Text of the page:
Let me put it to you another way, in Nazi Germany as things started to spiral out of control, what would have happened if all the Jews and all the Christians kicked up a big fight when the government required all Jews to wear the Star of David? Do you think that a resistance movement launched at that point would have had more or less chance of success than a resistance movement launched once they had started shipping Jews off to concentration camps? Do you think perhaps some of the Germans who also thought things weren’t quite right would have joined the fight if the fight was started early enough before the SS were killing people in the streets?

Civil governments will always take more power.

One of the reasons we need to be thinking about finding an early line to draw is that the nature of humans who are given a position of power is that they will, over time, desire more power. It is a general rule that when other spheres of government that God has given are not doing their job well, the civil government will want to step in and take over.

There are a plethora of examples of this already happening: education, welfare, marriage, workplace health and safety laws, personal health – many of these things belong rightfully under the authority of other governments that God has given. Education belongs under the family government. Marriage belongs under the church government. There is some overlap of these things, but these days the civil government has assumed that their job is to handle all of it.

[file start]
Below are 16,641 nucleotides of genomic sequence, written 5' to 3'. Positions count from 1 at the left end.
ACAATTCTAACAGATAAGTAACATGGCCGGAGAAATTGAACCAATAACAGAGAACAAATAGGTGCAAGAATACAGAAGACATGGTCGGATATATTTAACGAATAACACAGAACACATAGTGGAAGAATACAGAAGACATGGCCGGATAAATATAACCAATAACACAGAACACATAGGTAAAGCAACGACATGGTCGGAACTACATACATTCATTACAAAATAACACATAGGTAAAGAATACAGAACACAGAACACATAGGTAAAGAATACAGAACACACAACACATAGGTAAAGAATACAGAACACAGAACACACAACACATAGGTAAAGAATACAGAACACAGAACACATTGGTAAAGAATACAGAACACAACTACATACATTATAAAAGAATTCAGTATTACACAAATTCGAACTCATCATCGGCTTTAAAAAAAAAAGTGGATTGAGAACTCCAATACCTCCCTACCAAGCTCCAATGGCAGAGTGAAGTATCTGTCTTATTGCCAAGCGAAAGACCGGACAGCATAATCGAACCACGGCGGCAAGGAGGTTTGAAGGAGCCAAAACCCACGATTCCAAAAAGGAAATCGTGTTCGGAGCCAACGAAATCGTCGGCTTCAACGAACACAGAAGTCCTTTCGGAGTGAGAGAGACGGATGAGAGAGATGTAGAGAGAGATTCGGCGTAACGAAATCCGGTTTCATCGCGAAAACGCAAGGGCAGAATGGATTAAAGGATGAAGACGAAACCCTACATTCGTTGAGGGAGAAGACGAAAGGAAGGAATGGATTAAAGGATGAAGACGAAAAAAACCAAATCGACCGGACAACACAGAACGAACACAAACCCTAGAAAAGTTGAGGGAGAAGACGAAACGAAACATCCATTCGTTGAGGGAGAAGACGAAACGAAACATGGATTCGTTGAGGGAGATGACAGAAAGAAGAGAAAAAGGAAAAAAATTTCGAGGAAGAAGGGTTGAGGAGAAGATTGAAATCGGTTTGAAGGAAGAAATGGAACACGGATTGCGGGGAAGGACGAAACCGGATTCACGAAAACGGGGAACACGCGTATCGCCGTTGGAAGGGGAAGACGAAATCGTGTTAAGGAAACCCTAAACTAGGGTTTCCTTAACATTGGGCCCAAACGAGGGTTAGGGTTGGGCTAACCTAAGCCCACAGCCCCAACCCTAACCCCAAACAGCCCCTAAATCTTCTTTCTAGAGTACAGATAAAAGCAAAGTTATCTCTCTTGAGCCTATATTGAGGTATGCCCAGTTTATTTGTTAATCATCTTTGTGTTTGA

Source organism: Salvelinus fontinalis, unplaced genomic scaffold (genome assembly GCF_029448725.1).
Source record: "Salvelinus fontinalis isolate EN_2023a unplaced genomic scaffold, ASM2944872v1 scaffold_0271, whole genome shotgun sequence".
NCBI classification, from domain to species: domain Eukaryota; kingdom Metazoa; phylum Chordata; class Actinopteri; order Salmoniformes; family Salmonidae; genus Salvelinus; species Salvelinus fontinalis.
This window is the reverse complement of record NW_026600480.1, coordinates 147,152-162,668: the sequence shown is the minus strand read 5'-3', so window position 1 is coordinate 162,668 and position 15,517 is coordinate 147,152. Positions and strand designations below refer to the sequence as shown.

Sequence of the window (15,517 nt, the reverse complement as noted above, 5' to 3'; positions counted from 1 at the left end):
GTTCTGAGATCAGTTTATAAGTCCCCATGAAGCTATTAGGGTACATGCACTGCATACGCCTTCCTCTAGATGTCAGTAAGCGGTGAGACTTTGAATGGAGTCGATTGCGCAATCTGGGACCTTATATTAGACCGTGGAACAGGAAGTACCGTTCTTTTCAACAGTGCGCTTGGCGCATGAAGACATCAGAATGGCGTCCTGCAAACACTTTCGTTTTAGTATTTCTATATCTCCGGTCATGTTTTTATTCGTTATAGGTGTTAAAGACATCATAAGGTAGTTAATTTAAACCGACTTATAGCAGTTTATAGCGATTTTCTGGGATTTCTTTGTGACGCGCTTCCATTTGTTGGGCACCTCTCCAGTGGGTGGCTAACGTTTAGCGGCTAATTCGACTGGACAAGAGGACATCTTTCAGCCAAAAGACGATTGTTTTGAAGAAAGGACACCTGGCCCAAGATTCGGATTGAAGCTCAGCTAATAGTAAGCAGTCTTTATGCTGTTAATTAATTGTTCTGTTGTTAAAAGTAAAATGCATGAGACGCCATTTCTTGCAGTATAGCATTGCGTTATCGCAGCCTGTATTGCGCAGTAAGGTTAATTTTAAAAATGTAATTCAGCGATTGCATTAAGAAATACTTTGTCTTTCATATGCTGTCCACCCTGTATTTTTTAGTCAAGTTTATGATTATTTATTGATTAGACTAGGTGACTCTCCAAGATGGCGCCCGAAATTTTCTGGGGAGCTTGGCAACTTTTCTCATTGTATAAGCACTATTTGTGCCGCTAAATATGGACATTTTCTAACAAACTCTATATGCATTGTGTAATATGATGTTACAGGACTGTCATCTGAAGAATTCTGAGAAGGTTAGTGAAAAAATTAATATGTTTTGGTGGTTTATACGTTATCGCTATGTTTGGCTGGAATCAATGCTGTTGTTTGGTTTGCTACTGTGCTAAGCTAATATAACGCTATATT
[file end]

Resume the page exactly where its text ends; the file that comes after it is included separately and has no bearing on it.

In Australia, we have inherited a wonderful legacy from our forefathers (and mothers). One of those legacies is a democratic government system. This system was designed the way it was because our forefathers understood this fact. There is a division of power in our government structure. Two houses of parliament, a military and a police force, parliament and the law courts.

What this means is that you are part of the civil government. You are invited to be a part of the proceedings. And, amazingly, protest is part of what it means to be a part of it all. Participating in legal battles is part of what it means to be a citizen of our special civil government structure. Writing letters calling your parliamentary members to account is part of being a good citizen.

So, working out where an appropriate line in the sand is and choosing to fight at that line through all the means given to us is not only our God-given duty, it is also our civil duty. And if we don’t draw a line somewhere, our civil government will continue to do what it has been doing, making laws that take over responsibility for areas of our life that it has no claim on.

Francis Schaeffer put it even stronger in A Christian Manifesto: “If there is no final place for civil disobedience, then the government has been made autonomous, and as such, it has been put in the place of the living God.”

So, who has a stick? I think it’s time for a line in the sand.